Start off with a pea size amount in the lid, swirl the powder well and buff – repeat 1 or 2 more times for desired coverage.
How will it cover acne?
A concealer is a must since the coverage doesn’t go to completely full. You can use the foundation as a concealer with a small, dense brush and cover the areas. Check out my review here on my fave, all-natural, green concealer.
Lily Lolo has a really good shade selection which is based on neutral, cool and warm undertones. Same goes for JI, as mentioned in above paragraphs. They really go beyond on their lighter shades – if you’re very pale, they’ll have a shade for you! My shade is barely buff.
This foundation is suited for all skin types – however, I think it would be best for oily to combo because even though it has a creamy consistency, it does come out a bit dry on the skin.
The price is reasonable on this one compared to JI – $22 for a full jar (9 g.) However, JI in comparison offers fuller coverage and there’s no need to swirl, tap, buff. In really comes down to preference and price when choosing between the two.
Personally, I like Lily Lolo foundation as a finishing powder to any liquid and BB creams due to the lightness of powder.
Most, of the time I use JI because it’s a breeze to apply and I get to control the level of coverage in a snap!
Where to purchase? Credobeauty.com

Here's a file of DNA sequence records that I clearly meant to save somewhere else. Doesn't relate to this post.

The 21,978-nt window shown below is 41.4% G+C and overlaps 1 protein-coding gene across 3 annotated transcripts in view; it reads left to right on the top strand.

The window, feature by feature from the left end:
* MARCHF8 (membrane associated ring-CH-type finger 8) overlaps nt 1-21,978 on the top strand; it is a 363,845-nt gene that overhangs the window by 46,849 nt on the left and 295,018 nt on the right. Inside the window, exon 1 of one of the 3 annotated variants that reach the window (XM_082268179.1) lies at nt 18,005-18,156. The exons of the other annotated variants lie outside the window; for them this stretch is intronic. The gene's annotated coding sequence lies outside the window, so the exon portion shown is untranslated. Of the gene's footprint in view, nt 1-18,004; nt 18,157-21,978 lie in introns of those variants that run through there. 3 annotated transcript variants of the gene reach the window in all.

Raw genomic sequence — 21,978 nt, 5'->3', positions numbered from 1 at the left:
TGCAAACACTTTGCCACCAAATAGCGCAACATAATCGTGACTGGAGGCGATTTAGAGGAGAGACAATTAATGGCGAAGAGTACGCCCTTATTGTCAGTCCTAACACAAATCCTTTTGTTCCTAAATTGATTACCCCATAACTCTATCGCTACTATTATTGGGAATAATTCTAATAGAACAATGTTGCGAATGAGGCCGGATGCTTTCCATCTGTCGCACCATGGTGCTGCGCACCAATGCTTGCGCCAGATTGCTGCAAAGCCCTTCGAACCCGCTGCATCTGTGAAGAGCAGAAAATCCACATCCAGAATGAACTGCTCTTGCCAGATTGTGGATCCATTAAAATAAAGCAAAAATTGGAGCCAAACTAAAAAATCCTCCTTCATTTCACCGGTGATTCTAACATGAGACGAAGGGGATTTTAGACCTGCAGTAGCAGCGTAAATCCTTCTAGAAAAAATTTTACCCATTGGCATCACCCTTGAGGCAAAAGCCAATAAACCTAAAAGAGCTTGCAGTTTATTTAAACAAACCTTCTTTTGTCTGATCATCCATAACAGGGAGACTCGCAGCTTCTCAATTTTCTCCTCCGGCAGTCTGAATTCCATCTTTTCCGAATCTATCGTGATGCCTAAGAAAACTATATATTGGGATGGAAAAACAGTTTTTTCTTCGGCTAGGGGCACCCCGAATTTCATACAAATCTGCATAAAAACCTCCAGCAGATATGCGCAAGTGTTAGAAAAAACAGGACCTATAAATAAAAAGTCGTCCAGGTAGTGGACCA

If you suffer from oily complexion, I’d recommend a translucent setting powder to go with mineral foundation. My personal favorites that work on keeping you shiny-free majority of the day (or at least 5+ hours, depending how oily you are) are 100% Pure Bamboo Blurring Powder and Lily Lolo finishing powder.
Also, a setting mist would be helpful to combat the powdery look that mineral makeup can sometimes give off. Jane Iredale makes amazing Hydration Sprays suited for all skin types! My fave is the Balance (oily + acne prone) and D20 (normal, combo + dry).
So, now you have the lowdown on mineral foundations, ingredients, brands, and what to look for when purchasing!
I hope you found this post helpful, as I know how confusing it is to look for a foundation that won’t break the skin out, yet still natural (non-toxic), and performs on wear ability + coverage.
Have you tied Jane Iredale or Lily Lolo? What’s your fave mineral makeup brand?
Sources + References (click link below)